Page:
COVID Diary- Reflections from Our Advisory Board Member Rabbi Binyomin Jacobs

January 6, 2021

Every Day during the Corona crisis our Advisory Board Member Chief Rabbi Binyomin Jacobs (NL) writes a diary, on request of the Jewish Cultural Quarter in Amsterdam, which is published on the website of the NIW, the only Jewish Dutch Magazine. Rabbi Jacobs is the head of Inter Governmental Relationships at the Rabbinical Centre of Europe. We will be regularly publishing a selection of his informative, sometimes light hearted, but always wise pieces.
For our Dutch readers you can follow the diary every day at NIW home page: https://niw.nl
“This message comes from Wollongong, Australia where we have a small Jewish community.
I wanted to ask you if Hijman Jacobs (1843-1872) might be in your family line? His great-grandchild who was once a student at our local university (~ 1970) is told that his great-grandfather was a Rabbi in Amsterdam. ” Thus the email I received this morning from Wollongong-Australia.
Never heard of a Rabbi Jacobs from Amsterdam, but what is not may yet come. I do not mean that I have ambitions to become the rabbi of Amsterdam, but it could just be that I have discovered an ancestor whose existence I did not know. Maybe he was not a rabbi and was only called a rabbi because he was a teacher. I am certainly not a descendant in the direct line, but perhaps he was a cousin of my father and therefore a real Jacobs. And if it is even slightly correct, I should definitely share that with Claire as well. Claire, I hear you ask. Who is Claire?
Claire and I share the same great-grandparents Salomon Levie Jacobs and Froukje Jacobs-Leek, who both passed away about a hundred years ago. About ten years ago we stood together in the cemetery of the Jewish Community in Muiderberg. We look alike and according to my wife have the same facial features. I also think that we both have mixed feelings about Aletta Jacobs with whom we both have the same family relationship. Proud of her commitment to equal rights for women and the prevailing discrimination, but we both also have difficulty with certain parts of her struggle / life vision in the field of ethics.
Claire and I are both from the orthodox core of the Jewish community. My dear caring and overprotective father has always told me that there must be one more person alive from the Jacobs family. A great-niece named Claire, granddaughter of his Aunt Bella, his father’s sister. My grandfather Jacobs had a sister and three brothers. All murdered with children, children by marriage and grandchildren. A cousin, Sampe, had survived the war but lost his wife and child in one of the camps. He was the only member of Jacobs’s side at my parents’ wedding in 1948. Sampe, my father told me, was deeply depressed and remarried a woman from Manchester. A girl is born who is named Claire. Sampe dies shortly after birth. Claire’s mother remarries. With whom and where my father did not know. But I have not forgotten the name Claire.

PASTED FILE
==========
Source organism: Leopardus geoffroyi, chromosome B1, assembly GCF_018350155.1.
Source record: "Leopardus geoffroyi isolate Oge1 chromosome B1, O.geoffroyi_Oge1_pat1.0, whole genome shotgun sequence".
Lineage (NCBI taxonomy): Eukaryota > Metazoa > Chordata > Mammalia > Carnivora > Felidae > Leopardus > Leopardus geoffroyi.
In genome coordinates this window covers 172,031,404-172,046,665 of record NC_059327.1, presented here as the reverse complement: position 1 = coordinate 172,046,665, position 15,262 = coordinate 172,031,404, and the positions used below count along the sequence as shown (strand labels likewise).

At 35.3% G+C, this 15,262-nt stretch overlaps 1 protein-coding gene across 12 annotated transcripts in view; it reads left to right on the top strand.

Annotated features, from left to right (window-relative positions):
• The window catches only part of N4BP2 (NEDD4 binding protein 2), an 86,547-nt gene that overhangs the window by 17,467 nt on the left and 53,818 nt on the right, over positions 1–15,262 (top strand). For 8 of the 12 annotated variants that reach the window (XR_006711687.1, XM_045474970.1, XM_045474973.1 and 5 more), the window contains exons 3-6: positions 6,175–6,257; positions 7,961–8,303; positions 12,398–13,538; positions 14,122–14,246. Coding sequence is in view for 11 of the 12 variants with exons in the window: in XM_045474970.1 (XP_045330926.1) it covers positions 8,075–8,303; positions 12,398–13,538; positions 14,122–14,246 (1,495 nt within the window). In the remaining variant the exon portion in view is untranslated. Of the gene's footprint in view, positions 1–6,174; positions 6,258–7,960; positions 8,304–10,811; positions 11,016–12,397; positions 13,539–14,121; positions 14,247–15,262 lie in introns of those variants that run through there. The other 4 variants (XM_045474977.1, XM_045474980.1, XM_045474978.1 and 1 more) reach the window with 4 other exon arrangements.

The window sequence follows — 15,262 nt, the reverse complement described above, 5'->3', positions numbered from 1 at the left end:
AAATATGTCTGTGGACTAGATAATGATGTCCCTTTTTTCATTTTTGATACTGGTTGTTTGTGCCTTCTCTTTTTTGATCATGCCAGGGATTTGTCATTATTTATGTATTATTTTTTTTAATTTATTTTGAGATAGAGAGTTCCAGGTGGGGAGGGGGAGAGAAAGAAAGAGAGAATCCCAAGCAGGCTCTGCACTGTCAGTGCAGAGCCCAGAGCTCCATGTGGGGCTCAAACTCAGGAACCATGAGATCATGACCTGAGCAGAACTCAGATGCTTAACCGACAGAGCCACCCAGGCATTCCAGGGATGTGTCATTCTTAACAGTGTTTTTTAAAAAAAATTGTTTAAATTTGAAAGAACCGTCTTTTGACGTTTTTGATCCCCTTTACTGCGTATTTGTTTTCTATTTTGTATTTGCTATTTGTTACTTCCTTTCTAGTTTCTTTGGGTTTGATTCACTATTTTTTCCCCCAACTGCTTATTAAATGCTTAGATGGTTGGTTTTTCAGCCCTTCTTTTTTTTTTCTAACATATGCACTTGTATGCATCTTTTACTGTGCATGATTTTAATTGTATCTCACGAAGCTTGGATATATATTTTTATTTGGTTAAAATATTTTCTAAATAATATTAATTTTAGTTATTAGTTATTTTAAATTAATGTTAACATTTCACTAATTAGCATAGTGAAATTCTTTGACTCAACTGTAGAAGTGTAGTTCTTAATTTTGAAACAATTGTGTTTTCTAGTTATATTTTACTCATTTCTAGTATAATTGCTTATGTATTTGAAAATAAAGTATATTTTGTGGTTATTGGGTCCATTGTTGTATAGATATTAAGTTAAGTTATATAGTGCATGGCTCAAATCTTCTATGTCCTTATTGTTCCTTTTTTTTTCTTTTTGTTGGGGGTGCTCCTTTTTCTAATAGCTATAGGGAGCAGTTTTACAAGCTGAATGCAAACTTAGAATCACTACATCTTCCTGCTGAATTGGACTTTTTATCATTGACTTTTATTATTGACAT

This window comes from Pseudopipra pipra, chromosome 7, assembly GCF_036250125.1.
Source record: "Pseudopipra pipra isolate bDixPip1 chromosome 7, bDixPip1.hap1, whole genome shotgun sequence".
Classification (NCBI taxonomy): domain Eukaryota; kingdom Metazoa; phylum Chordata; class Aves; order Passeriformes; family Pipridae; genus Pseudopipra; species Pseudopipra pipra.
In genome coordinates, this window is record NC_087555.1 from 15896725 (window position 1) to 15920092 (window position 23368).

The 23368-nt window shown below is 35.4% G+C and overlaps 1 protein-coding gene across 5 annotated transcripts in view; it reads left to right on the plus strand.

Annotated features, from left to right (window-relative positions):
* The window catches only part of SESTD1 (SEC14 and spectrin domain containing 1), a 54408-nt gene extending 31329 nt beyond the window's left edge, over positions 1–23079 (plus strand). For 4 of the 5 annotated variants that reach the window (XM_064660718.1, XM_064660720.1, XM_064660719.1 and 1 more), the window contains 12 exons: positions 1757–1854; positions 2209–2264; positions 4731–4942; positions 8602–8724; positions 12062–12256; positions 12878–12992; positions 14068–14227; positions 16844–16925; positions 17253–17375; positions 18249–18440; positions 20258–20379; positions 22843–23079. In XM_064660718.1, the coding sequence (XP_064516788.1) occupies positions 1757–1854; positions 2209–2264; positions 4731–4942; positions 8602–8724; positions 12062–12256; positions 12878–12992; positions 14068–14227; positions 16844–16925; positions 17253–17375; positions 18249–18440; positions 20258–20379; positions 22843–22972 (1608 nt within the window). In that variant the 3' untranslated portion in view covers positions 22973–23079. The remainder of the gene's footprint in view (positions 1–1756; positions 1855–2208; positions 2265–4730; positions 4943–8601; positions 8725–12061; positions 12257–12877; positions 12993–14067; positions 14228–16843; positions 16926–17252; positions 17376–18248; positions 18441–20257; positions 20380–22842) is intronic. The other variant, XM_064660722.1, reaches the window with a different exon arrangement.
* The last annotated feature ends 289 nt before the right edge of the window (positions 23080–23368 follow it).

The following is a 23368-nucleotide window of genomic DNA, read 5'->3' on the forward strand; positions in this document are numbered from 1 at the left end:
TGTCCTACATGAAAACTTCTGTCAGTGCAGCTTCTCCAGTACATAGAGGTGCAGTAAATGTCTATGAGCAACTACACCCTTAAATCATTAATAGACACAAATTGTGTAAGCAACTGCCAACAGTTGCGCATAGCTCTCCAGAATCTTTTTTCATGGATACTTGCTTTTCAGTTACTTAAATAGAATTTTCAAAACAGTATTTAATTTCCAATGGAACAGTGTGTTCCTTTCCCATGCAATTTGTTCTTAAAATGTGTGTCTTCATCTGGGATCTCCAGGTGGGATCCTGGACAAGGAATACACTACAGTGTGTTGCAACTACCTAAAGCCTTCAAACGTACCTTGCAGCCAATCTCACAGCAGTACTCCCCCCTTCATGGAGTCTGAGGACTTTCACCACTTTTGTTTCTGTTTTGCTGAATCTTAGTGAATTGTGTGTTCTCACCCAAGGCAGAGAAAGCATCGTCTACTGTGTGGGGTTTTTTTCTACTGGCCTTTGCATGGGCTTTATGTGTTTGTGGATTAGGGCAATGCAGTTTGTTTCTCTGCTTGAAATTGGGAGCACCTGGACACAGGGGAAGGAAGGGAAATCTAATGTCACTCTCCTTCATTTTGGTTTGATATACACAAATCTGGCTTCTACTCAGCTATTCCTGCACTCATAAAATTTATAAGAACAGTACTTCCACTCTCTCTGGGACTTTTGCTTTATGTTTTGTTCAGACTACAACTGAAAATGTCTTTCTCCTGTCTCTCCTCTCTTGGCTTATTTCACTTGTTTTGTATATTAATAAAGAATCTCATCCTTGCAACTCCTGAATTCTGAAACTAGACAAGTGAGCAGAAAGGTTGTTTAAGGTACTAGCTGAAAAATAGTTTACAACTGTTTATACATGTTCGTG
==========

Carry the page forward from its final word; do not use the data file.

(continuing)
About ten years ago I received a phone call from the Jewish Community of The Hague. A certain Claire is looking for her origins. She lives in Melbourne. I didn’t have to think long, took the phone and talked to Claire, my grand-niece, the only still alive Jacobs. She wanted to know who her grandparents had been and also details about her father. Her mother had been married to him for only a short time and, in fact, knew very little about him. Because my father was on the verge of dementia at the time, I told Claire that if she wanted to hear more details from my father about her grandfather and grandmother, she should come now. And so I met Claire a week later. That feeling was very special. Even now, when I think back, tears come to my eyes. My grandfather and her grandmother were brother and sister. After she met my father, we went to Muiderberg together and stood before the graves of Salomon Levie Jacobs and Froukje Jacobs-Leek, our joint great-grandparents. Claire was raised by her mother and second father. But she was not told that her stepfather was not her real father. That stepfather never distinguished between Claire and the children born later. Mother and stepfather did not want to burden her with the real father who was no longer there.
Whether that was ethically correct or incorrect is no longer relevant. So her mother and stepfather had decided with the best of intentions in the world. Two weeks before her chuppah wedding, they told her husband-to-be that Claire’s real father is no longer alive. He, the husband-to-be, wanted Claire to find out, too, but because of the potential emotional blow, they decided to wait until a week after the wedding. She heard it, absorbed it, processed it emotionally, but did nothing with it. She was just married, building a family, then children … and then, ten years ago, when the children had left home and she and her husband had the wealth to themselves, she wanted to know: “Who were my grandparents and who was my father? ”
I was able to find someone who knew her father very well. We found the graves of her father’s parents and we found each other. Actually, we are just distant relatives, two people who had never met each other before. But we are both descendants of the same great-grandparents, we live in their footsteps, are both known to be the only survivors of that large Jacobs family. We both thanked G-d for being allowed to stand there together in the cemetery of the Jewish Community of Amsterdam, because we realized that most of the graves in the Jewish cemeteries will never be visited by anyone, because there is no one left. And while I was close to closing my diary, I received an email invitation from Claire to the chuppah of one of her grandchildren on January 5th in Monroe New York.
And now that e-mail from Wollongong, Australia. Maybe another Jacobs will turn up after all: Hijman Jacobs. I’m waiting!

Additional Articles

Brussels mayor cleans memory stones with Antwerp survivor in the Holocaust Remembrance Day